Foreign investment in the United States dropped 32% in 2017, according to numbers released Wednesday by the US Bureau of Economic Analysis. The largest chunk of last year's foreign direct investment came from Canada ($66.2 billion), followed by the United Kingdom and Japan. Europe as a whole accounted for 40 percent of new foreign investment in the U.S.The figures come amid increasing trade tensions between the U.S. and several top economic allies.

Capital is flowing toward China already

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29 minutes ago, Joanna said:

the figure is representing the second year of decline after a peak in 2015 when foreign investors' expenditure in the US hit $439.5 billion. I am sure 2018 will be worse. See the pattern?

Other angle is that 50% of profits for US business come from sales abroad and that trade war we started is going to create major problems in our economy.

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Just now, 李伟王芳 said:

Other angle is that 50% of profits for US business come from sales abroad and that trade war we started is going to create major problems in our economy.

Eventually the trade war is going to hurt profits big time.

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(edited)

I think with the UK leaving the EU it would be a good opportunity to explore the possibillty of an Anglosphere Free Trade Zone (with the possibility of free movement of Labour (but no unearned welfare entitlements)

Core members would be the USA, UK, Australia, Canada (if Turdeau would allow it), New Zealand. 

open to the Rep of Ireland and possibly middle income Caribbean and Pacific Island states. Could also consider countries such as Singapore, Iceland, Norway and Switzerland.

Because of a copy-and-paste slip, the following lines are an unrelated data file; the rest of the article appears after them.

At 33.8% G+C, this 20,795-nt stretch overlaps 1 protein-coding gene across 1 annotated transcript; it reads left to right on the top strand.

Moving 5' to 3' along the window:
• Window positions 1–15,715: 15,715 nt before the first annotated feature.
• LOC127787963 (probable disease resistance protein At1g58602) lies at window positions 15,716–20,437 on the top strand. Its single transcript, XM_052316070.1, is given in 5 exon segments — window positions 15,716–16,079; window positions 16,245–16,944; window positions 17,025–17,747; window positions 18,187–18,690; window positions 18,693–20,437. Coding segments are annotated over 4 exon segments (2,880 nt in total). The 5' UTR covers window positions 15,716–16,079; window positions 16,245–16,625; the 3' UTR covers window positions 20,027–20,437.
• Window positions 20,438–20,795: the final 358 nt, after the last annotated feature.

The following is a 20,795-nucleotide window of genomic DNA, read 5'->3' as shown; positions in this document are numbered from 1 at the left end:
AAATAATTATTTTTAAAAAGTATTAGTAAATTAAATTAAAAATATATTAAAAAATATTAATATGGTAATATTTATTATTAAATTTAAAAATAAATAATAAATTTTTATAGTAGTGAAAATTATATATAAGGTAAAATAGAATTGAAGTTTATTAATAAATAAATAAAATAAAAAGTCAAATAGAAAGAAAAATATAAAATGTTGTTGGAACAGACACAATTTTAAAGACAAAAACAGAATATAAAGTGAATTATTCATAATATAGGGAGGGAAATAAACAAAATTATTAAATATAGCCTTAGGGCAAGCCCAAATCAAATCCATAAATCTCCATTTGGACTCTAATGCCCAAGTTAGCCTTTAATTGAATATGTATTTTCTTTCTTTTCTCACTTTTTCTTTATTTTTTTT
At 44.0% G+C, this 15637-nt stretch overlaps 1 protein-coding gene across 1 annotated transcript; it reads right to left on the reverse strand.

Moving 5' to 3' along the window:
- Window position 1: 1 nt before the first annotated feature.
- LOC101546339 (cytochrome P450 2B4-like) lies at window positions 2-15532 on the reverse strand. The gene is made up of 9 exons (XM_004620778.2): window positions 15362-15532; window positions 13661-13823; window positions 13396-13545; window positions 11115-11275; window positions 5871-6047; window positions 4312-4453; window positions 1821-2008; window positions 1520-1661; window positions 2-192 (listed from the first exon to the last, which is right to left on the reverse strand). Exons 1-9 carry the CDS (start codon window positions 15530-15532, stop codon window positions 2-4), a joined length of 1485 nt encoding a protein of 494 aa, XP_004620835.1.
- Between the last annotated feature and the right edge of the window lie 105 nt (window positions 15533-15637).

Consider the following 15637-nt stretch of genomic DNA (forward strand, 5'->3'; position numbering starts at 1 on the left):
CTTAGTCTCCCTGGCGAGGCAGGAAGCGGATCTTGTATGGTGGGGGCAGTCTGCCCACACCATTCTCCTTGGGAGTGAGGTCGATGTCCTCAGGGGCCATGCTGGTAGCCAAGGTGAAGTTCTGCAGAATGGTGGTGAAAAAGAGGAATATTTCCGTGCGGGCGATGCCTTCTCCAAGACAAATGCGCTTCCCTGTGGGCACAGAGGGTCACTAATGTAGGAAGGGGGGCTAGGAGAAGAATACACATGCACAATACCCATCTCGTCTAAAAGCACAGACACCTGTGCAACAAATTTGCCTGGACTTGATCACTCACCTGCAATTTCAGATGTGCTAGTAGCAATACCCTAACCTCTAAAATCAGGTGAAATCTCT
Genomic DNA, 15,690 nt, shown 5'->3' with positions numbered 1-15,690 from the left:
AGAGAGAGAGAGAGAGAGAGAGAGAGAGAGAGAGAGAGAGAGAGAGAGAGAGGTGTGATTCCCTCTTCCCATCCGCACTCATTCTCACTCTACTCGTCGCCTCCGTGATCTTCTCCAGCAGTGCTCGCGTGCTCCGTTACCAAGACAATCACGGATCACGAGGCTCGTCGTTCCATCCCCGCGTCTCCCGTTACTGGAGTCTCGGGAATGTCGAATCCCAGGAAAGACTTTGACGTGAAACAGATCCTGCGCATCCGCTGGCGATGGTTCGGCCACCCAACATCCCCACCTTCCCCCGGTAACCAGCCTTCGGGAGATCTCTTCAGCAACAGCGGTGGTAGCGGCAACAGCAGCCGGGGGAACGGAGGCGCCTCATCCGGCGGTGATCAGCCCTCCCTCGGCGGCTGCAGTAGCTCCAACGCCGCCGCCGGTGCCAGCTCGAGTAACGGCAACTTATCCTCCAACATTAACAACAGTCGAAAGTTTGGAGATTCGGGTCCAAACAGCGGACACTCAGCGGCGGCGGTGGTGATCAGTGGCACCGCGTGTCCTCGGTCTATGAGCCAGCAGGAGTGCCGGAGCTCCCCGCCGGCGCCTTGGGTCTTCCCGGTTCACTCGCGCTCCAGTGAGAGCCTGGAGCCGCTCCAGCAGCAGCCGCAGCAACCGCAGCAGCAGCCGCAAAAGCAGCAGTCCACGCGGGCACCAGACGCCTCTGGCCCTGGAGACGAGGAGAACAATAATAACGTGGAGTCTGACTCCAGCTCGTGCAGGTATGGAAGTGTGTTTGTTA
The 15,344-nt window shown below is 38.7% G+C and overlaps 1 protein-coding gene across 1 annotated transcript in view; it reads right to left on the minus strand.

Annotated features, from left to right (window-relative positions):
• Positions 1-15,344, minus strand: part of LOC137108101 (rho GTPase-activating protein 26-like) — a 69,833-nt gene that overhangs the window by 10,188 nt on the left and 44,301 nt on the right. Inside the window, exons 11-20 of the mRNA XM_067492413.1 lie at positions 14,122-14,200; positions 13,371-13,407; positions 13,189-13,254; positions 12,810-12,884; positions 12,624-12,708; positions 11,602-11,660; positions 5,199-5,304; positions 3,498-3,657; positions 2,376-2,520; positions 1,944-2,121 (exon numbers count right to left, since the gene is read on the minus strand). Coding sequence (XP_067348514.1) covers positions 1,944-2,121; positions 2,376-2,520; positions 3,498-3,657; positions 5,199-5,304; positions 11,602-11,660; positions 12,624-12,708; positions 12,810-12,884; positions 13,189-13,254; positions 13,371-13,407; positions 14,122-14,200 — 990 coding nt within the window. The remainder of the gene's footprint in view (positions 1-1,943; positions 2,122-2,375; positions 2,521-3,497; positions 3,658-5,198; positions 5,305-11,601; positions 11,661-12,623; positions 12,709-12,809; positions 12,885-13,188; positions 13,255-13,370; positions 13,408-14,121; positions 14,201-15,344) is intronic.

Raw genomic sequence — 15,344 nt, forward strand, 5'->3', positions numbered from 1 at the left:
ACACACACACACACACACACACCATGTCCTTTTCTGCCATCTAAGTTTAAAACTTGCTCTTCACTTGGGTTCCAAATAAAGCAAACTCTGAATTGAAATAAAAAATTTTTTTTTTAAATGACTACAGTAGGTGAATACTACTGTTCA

What are the advantages?

  • We all share one common language
  • We have comparable states of wealth per head of population 
  • We have very similar legal systems
  • Standards across those countries are broadly similar
  • We are all Democratic 
  • Rates of corruption are relatively low. 
  • Next time the EU says 'we are the biggest trading block' we can laugh at them. 

 

Edited by NickW
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38 minutes ago, Ja’Nako Bezze said:

Foreign investment in the United States dropped 32% in 2017, according to numbers released Wednesday by the US Bureau of Economic Analysis. The largest chunk of last year's foreign direct investment came from Canada ($66.2 billion), followed by the United Kingdom and Japan. Europe as a whole accounted for 40 percent of new foreign investment in the U.S.The figures come amid increasing trade tensions between the U.S. and several top economic allies.

What happened to "America Open for Business"?

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Just now, Stephen said:

What happened to "America Open for Business"?

that was long time ago

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21 minutes ago, 李伟王芳 said:

All I read recently is US companies moving the production abroad 

Not only that. Imagine how these numbers will look in a few months now that BMW, Honda, Toyota and Huyndai are all downsizing production in their US plants.

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50 minutes ago, Ja’Nako Bezze said:

Foreign investment in the United States dropped 32% in 2017, according to numbers released Wednesday by the US Bureau of Economic Analysis. The largest chunk of last year's foreign direct investment came from Canada ($66.2 billion), followed by the United Kingdom and Japan. Europe as a whole accounted for 40 percent of new foreign investment in the U.S.The figures come amid increasing trade tensions between the U.S. and several top economic allies.

As in 2016, the vast majority of foreign investment came from the acquisition of U.S. businesses, which accounted for 97.5 percent of all new foreign investment in 2017. Only $6.4 billion of the overall investment was aimed at establishing new U.S. businesses or expanding foreign-owned U.S. business.

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I think part of it, too, is that China pretty much has what it wanted from the US in terms of tech and now it's focusing on building up its homegrown companies. 

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2 hours ago, Joanna said:

Less money in the economy, for starters. I really cant see hoo to twist this and make it as victory 

Whether this is a "victory" depends on the nature of the investments.  Three potentially negative consequences immediately come to mind: